• Violent incidents — When the peace of a home is shattered by a tragic event such as a homicide or when someone dies by suicide, the resulting scene can pose a severe biohazard.
    As with fatal home accidents and animal carcasses, microorganisms feed on organic material, posing a serious risk to those engaged in the home biohazard cleanup.

2. How Extensive Is the Biohazard?

The extensiveness of the biohazard affects how long it will take to clean, what kind of materials you should use, and the extent to which personal protective equipment and quarantine will be necessary. 

For instance, if your nose becomes bloodied, you don’t necessarily need to enact a wide quarantine zone and don a hazmat suit to clean the blood that accidentally gets on the floor. At the same time, you shouldn’t take to cleaning a room full from floor to ceiling with black mold in your gym shorts and sneakers. 

Each biohazard is different. The nature of the biohazard is also important. 

If a chemical spill creates lots of harmful chemicals being released into the air, you do not want to be anywhere near the hazard. But if it is a relatively small mold infestation — less than 10 square feet by EPA standards — you can be relatively safe cleaning it up yourself with limited use of personal protective equipment.

Use your best judgment to determine if you can clean up the hazard with relatively little risk. 

3. How Dangerous is the Biohazard?

Adopting the scale used to evaluate the risk of biohazards in laboratories, here are our four levels of biohazard severity.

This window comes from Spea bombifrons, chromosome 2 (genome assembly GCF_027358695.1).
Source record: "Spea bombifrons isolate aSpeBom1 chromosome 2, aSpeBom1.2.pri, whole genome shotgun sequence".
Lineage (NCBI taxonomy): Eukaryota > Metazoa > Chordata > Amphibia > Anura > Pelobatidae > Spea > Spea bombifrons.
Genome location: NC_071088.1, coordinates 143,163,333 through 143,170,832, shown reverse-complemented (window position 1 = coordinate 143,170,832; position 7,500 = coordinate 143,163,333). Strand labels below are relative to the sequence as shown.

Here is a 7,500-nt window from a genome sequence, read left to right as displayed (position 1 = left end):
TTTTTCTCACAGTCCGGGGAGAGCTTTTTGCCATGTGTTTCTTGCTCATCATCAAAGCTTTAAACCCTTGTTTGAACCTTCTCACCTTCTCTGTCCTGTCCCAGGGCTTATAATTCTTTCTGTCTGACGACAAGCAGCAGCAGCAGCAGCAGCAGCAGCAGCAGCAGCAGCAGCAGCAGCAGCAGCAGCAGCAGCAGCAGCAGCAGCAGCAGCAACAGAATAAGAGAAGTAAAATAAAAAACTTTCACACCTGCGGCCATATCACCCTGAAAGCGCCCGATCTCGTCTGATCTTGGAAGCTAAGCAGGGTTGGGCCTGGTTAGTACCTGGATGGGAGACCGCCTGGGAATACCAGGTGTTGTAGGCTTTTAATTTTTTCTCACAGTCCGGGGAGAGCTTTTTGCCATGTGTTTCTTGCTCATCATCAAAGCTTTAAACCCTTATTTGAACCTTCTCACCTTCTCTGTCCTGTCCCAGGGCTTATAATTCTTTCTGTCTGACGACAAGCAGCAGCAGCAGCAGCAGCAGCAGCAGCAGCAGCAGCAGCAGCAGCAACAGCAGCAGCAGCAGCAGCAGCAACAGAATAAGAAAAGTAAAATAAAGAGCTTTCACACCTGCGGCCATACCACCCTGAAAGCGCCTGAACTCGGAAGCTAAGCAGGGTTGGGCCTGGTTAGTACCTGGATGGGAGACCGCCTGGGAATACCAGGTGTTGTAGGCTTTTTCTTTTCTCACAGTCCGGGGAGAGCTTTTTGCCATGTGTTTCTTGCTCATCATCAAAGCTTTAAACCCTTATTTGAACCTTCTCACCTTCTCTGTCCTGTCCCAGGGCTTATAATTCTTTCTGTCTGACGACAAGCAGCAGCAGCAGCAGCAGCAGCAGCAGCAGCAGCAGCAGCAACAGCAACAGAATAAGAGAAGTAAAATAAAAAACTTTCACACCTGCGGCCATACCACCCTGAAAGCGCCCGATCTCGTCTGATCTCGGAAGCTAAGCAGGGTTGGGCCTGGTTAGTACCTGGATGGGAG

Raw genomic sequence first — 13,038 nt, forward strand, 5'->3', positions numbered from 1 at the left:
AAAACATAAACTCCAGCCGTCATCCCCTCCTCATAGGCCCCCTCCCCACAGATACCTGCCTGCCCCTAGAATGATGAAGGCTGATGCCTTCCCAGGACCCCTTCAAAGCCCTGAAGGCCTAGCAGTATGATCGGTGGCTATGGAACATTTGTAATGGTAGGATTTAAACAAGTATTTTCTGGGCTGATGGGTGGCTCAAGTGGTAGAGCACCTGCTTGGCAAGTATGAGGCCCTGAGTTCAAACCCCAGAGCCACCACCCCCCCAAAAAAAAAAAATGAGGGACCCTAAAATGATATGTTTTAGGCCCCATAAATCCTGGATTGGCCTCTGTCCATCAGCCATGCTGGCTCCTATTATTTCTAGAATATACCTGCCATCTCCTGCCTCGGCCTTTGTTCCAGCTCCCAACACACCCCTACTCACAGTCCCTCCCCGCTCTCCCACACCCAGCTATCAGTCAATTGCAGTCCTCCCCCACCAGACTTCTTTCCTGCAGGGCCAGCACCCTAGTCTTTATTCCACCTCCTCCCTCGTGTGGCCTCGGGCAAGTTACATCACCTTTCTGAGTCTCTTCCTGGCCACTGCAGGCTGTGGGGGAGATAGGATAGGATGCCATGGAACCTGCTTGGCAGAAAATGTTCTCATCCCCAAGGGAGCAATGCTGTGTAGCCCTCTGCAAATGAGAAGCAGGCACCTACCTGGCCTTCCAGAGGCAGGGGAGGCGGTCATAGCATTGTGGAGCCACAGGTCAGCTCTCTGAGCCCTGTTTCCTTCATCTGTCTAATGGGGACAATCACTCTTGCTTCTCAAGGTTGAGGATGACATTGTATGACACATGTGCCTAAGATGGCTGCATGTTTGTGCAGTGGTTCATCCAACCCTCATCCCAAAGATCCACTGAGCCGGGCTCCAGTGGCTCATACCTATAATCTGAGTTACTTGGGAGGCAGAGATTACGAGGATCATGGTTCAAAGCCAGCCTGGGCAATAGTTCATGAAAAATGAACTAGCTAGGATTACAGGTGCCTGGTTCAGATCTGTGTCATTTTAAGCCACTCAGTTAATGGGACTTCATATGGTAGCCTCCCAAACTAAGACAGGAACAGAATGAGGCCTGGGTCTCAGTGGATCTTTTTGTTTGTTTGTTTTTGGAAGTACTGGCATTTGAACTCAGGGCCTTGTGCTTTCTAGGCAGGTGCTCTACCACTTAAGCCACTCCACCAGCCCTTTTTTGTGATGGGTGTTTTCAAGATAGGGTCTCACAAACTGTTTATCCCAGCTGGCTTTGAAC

1. Level 1 — This is the lowest level of biohazard. These hazards are dangerous but aren’t likely to cause severe illness or death.
    Some examples of level 1 biohazard would be uncooked meats, small body fluid spills like vomit or blood, or a small patch of mold in your shower. These aren’t hazards you should take lightly, but there is no need to do anything more than quickly and safely clean them up.
  2. Level 2 — A step up from level one, biohazards are hazards that can cause moderate harm and should be cleaned using precautions like PPE and specialized tools and chemicals.
    Some examples of a level 2 biohazard would be a rotting animal carcass, sewage spillage, a moderate patch of mold up to 10 square feet, or a small chemical spill.
    These have the potential to cause harm if they come in contact with the skin or are accidentally inhaled. These hazards can be potentially lethal for vulnerable populations.
  3. Level 3 — Most homes will only ever reach a level 3 biohazard. These biohazards pose a severe health risk— to the extent of lethality — to those who come into contact with them. These biohazards may require a need for quarantine and advanced use of PPE.
    Some examples of this would be meth cleanup, harmful pathogens with high risk but known cure or treatment, or a large chemical spill.
  4. Level 4 — Level 4 biohazards are reserved to categorize those hazards that are extremely lethal and have little to no ability to treat if one is infected. The hazards that would fall into this category are highly infectious and lethal diseases such as Ebola or Marburg. 

Total Fire and Flood — Your Local Utah Biohazard Cleanup Professionals

If you need advanced help cleaning up a biohazard, we can help make your home safe quickly. Some biohazards require advanced equipment and can harm you if you attempt to clean them unprotected. Contact us today, so you don’t have to put yourself at risk of harm from a biohazard.